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Radley adds Omni-ID RFID technology to its solutions for manufacturers ••• Metalcraft expands RFID label service ••• Thinfilm, Jones to develop smart packaging for pharmaceuticals ••• Jadak acquires SkyeTek ••• DNP, Phoenix Solution announce new on-metal RFID tags ••• Swedish grocery retailer ICA Nära Norrviken tests NFC price labels ••• Gentex to integrate TransCore's Universal Toll Module in rearview mirrors.
By Beth Bacheldor

Thinfilm, Jones to Develop Smart Packaging for Pharmaceuticals

Thin Film Electronics (Thinfilm), a provider of printed electronics and smart systems, has announced a commercial partnership with Jones Packaging Inc., a provider of packaging solutions for health-care and consumer brands. The two companies are collaborating to integrate Thinfilm's NFC OpenSense technology into paperboard pharmaceutical packaging and establish key manufacturing processes for production on Jones' high-speed lines. Jones and Thinfilm are engaging leading global pharmaceutical companies to integrate the smart technology into product packaging and deliver the solution to market, the two companies indicate.

Jones and Thinfilm are initially focusing on integrating the NFC OpenSense technology into packaging solutions, such as paperboard cartons that house prescription and over-the-counter medications. As part of this initiative, the companies report, Jones has placed a six-figure unit order for NFC OpenSense tags.

Jones' packaging products
NFC OpenSense tags are thin, flexible labels that can both detect a product's "factory sealed" and "opened" states and wirelessly communicate contextual content with the tap of an NFC-enabled smartphone. The tags were initially designed for use on bottles, to authenticate a bottle's contents or to indicate (when the tag is read) if its seal has been broken (see Thinfilm Launches OpenSense Printed NFC Sensor Label for Bottles). The tags contain unique identifiers that make it possible for pharmaceutical companies to authenticate products and track them to the individual item level using powerful software and analytics tools. In addition, according to Thinfilm and Jones, the tags remain active even after a product's factory seal has been broken, empowering brands and medical personnel to extend the dialogue with consumers and patients.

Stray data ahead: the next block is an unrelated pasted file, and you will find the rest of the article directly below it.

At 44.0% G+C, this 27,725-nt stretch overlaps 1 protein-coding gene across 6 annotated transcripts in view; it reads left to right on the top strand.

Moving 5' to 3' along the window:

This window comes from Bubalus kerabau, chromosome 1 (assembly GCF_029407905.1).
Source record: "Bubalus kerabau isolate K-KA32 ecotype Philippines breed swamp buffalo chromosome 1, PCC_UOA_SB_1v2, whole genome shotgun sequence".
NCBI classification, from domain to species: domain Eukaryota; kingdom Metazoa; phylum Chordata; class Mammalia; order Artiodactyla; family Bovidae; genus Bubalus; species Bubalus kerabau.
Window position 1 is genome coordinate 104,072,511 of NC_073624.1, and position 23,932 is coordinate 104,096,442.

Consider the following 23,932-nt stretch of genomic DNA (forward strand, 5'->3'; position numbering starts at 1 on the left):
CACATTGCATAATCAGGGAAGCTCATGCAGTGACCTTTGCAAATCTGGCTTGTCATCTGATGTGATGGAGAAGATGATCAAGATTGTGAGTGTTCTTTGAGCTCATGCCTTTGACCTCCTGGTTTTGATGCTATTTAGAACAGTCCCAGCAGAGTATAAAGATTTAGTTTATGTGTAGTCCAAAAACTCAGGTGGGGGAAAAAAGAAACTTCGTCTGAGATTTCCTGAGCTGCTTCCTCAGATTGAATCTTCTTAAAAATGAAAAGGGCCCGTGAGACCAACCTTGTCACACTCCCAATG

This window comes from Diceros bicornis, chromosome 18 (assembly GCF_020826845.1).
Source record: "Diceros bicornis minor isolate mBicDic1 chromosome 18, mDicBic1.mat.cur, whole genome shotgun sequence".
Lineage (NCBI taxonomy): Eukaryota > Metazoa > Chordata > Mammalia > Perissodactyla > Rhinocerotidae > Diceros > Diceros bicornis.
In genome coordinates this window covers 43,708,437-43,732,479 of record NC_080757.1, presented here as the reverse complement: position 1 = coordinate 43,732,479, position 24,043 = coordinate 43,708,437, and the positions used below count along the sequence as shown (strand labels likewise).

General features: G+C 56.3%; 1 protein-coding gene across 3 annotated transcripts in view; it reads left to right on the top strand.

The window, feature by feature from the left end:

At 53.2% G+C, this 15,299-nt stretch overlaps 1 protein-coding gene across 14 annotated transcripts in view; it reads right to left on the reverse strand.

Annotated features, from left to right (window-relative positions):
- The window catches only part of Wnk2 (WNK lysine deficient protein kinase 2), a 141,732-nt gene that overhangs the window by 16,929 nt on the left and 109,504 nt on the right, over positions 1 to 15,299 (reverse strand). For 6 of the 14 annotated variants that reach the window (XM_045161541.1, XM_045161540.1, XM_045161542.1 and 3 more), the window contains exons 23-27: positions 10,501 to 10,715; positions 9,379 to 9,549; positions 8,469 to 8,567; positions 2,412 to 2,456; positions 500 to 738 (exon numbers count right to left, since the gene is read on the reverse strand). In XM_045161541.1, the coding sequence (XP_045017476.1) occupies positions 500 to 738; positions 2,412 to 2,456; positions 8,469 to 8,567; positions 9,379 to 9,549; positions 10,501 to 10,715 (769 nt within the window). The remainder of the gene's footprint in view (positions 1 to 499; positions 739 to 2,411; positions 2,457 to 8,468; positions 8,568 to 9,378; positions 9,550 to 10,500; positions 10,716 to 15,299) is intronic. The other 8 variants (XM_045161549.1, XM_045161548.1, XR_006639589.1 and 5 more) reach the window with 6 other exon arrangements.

A key feature of the NFC OpenSense tag is Thinfilm's "Tag Talks First" protocol, which, according to Thinfilm, enables a read-speed that is up to 20 times faster than that of conventional NFC solutions. This makes it an ideal technology for use within the high-speed, high-volume production lines found in Jones' manufacturing facilities, the two companies note. The work conducted by Jones and Thinfilm will also include the integration of ferrite shield labels with the NFC OpenSense tags. This will enable the NFC technology to function on metalized packaging, such as blisters commonly used for cold and flu medications.

The companies expect to complete much of the development, prototyping and testing by mid-year, and to commercially launch products during the fourth quarter of 2016. The Jones and Thinfilm smart packaging collaboration will be funded, in part, by grants from both the Swedish and Canadian governments.

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